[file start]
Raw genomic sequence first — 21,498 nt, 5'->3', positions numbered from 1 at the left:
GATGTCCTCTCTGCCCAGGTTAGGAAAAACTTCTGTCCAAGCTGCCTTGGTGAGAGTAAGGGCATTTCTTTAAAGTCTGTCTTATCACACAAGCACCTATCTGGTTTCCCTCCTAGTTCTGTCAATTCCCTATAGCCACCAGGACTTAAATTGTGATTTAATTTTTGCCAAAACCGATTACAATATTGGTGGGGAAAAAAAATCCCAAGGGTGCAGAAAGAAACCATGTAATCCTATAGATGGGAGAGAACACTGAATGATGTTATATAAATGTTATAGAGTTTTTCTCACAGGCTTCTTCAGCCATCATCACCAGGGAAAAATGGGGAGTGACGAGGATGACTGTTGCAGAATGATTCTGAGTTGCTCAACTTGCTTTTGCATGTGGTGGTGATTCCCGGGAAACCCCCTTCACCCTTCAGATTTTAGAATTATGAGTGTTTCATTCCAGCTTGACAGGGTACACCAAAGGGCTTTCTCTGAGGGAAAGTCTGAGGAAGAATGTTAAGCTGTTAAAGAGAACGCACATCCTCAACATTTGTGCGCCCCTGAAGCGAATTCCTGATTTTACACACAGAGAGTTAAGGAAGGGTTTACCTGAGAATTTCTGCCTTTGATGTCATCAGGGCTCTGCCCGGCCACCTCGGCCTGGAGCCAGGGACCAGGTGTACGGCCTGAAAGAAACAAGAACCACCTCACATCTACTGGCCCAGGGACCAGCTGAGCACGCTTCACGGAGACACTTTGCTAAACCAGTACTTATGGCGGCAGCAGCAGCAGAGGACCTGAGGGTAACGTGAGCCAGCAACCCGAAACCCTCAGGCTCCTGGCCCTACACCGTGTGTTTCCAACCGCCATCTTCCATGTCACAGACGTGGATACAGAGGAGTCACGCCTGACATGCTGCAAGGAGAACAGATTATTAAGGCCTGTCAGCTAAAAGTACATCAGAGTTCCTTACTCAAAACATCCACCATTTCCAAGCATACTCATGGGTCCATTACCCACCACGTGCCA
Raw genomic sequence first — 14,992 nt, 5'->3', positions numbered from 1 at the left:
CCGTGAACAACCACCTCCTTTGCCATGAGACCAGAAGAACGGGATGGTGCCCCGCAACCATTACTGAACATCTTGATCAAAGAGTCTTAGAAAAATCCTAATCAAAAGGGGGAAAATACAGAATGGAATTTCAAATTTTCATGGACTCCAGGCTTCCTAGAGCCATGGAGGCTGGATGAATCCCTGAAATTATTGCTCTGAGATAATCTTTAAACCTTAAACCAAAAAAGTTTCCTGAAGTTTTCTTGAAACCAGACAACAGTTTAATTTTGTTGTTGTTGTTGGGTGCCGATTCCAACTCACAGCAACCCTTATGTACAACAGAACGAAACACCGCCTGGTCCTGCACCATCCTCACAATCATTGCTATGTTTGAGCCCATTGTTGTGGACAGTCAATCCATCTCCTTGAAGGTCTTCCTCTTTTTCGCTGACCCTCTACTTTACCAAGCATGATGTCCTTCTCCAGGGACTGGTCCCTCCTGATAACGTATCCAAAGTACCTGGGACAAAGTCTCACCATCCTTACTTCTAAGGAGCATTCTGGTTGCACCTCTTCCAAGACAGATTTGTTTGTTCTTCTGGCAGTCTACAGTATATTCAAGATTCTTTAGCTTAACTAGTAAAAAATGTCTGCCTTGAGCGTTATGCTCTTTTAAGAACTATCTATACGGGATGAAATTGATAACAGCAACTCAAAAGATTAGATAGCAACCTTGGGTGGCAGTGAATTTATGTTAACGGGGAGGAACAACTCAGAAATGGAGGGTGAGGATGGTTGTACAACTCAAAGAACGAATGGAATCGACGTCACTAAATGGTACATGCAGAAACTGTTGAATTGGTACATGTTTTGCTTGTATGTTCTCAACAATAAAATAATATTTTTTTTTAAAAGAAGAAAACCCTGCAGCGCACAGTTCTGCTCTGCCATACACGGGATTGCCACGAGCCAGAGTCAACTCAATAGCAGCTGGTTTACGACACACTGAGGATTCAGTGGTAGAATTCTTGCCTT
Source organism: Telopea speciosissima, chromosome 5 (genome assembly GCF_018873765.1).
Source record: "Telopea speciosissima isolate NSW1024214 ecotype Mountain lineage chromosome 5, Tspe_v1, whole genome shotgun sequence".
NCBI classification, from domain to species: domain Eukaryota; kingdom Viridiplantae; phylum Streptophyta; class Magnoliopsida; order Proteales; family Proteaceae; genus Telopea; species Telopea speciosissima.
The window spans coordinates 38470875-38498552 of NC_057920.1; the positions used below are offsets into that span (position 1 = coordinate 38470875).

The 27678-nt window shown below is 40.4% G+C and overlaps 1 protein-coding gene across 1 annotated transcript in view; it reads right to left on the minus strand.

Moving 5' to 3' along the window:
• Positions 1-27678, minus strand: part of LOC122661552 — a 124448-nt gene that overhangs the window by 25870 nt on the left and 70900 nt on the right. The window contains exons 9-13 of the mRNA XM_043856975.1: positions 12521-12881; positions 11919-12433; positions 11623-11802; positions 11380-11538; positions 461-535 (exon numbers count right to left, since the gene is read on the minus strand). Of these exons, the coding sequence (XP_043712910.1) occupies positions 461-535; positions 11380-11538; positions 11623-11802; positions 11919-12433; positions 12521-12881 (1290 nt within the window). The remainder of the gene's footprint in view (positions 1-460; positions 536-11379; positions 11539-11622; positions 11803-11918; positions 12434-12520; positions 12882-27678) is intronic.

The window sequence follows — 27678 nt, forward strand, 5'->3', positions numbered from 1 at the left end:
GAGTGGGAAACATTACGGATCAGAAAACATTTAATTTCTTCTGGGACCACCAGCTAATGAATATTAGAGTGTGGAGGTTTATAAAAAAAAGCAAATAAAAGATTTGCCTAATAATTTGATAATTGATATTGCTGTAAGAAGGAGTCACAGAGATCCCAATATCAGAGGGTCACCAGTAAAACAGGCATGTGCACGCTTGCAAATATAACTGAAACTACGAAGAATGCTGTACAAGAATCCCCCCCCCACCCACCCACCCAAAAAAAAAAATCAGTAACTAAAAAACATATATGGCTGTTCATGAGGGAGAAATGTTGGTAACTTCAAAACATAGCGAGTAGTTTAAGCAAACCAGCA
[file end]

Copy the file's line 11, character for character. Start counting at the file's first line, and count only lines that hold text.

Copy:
• Positions 1-27678, minus strand: part of LOC122661552 — a 124448-nt gene that overhangs the window by 25870 nt on the left and 70900 nt on the right. The window contains exons 9-13 of the mRNA XM_043856975.1: positions 12521-12881; positions 11919-12433; positions 11623-11802; positions 11380-11538; positions 461-535 (exon numbers count right to left, since the gene is read on the minus strand). Of these exons, the coding sequence (XP_043712910.1) occupies positions 461-535; positions 11380-11538; positions 11623-11802; positions 11919-12433; positions 12521-12881 (1290 nt within the window). The remainder of the gene's footprint in view (positions 1-460; positions 536-11379; positions 11539-11622; positions 11803-11918; positions 12434-12520; positions 12882-27678) is intronic.